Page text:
I was that judgmental mom last week.
Ugg, I’m so annoyed with myself. I always promised myself I would never be one of “those moms.”
You know the type, the ones who are constantly judging others while holding themselves up as the perfect moms.
I’m typically a pretty non-judgmental person, so I thought I was doing pretty good. Last week, I had one of those moments.
Another Mom brought her baby to church in pajamas.
I know absolutely horrible. I’m still in shock that she would do such a horrible thing.
Really, how stupid is my thought process? Who in the world cares? Obviously, I did and I’m ashamed of myself for caring even for those few minutes.
Being a parent is hard.
I never got the parenting handbook and feel like I’m constantly winging it. As parents, we are constantly second guessing our decisions and hoping for the best.
I don’t need other people making snap judgments about me and my parenting decisions. Particularly not judgments about stupid things like PJ’s at church.
I know this mother and she is absolutely amazing. Based on the time and her position within our church she wasn’t even there for church services, she was most likely there for meetings and had to bring her baby along.
Good for her, she chose to serve rather than stress about having a perfectly dressed child.
And yet I chose to judge.
To make it worse I judged her as I sat in church. Talk about the ultimate hypocrisy.
Isn’t it funny how often our poorest choices are made when we should be the strongest?
It is so easy to cast stones when we are doing the armchair quarterback thing.
I don’t want to be that person.
Nor will I be the person who is constantly looking at others and belittling their decisions and making fun of their parenting decisions.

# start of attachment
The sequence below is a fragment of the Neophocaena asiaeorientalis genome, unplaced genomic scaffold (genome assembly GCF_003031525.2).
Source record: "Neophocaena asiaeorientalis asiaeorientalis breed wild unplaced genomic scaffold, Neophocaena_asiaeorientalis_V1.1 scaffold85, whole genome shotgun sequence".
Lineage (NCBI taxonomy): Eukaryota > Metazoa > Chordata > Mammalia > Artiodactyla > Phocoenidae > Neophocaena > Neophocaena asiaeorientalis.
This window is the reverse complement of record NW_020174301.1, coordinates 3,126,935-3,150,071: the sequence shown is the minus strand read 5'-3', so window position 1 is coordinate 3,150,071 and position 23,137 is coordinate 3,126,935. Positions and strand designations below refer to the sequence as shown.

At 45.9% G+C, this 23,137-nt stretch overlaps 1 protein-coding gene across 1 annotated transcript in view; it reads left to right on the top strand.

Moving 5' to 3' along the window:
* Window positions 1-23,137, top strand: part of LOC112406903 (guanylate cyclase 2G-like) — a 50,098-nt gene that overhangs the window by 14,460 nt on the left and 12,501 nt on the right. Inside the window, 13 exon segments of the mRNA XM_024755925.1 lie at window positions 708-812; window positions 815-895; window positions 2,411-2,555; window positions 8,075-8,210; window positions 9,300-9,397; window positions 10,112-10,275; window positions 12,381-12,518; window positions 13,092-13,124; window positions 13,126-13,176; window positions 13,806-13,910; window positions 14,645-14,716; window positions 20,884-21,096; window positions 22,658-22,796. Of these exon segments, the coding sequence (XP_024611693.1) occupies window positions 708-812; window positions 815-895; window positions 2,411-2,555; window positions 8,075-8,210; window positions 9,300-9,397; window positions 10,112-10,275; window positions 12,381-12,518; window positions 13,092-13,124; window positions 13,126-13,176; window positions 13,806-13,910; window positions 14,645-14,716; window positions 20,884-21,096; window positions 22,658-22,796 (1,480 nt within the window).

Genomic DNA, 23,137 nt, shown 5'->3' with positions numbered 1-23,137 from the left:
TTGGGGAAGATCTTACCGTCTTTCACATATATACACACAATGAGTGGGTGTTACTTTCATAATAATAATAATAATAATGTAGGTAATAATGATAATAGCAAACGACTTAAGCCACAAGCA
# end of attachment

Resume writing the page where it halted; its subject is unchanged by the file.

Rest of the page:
I’m smart enough to know that I’m not a perfect parent and never will be. I made all kinds of mistakes with my step-daughters and am sure I’ll make even more with my own child.
Being a parent means a lot of second guessing yourself, a lot of praying and a whole lot of “I hope this works”.
It seems like for every win, there are 2-3 losses.
I sincerely hope that people choose to look at my wins in life rather than my losses.
This incidence was a timely reminder to me that my job as a parent isn’t just to raise my child, but to be loving and supportive to the parents around me.
Rather than choosing to judge harshly when I see parenting I don’t agree with (except in the case of abuse), I need to be supportive and uplifting. I need to give others the benefit of the doubt and remember all the many, many parenting mistakes I’ve made.
So rather than be judgmental, my goal is to help.
- I want to be the mother that other mothers can turn to when they are at that tipping point and need a break.
- I want to be the mother that other mothers feel comfortable sharing their fears, dreams, and problems with, to be the one they trust to be a listening ear.
- I want to be the mother that is loving and supportive to other mothers, that doesn’t judge, belittle or gossip.
- I want to be the mother who is there, who is in the moment and who experiences the highs and the lows and is still a friend.
So rather than rail on myself for my judgmental moment, I’m so thankful for this experience. I’m thankful for the timely reminder that I can do better, I can be more understanding of others.
Most importantly I’m thankful for the reminder that I’ve still got a lot of work on myself to do before I start trying to fix others.
PS. I had one of those #momfail moments shortly after this was written. You can catch the amazing video I shared with all my friends on social media not even realizing how dangerous my actions where. Fortunately my daughter didn’t get hurt and I have very non-judgmental friends who very nicely let me know I was a dork.
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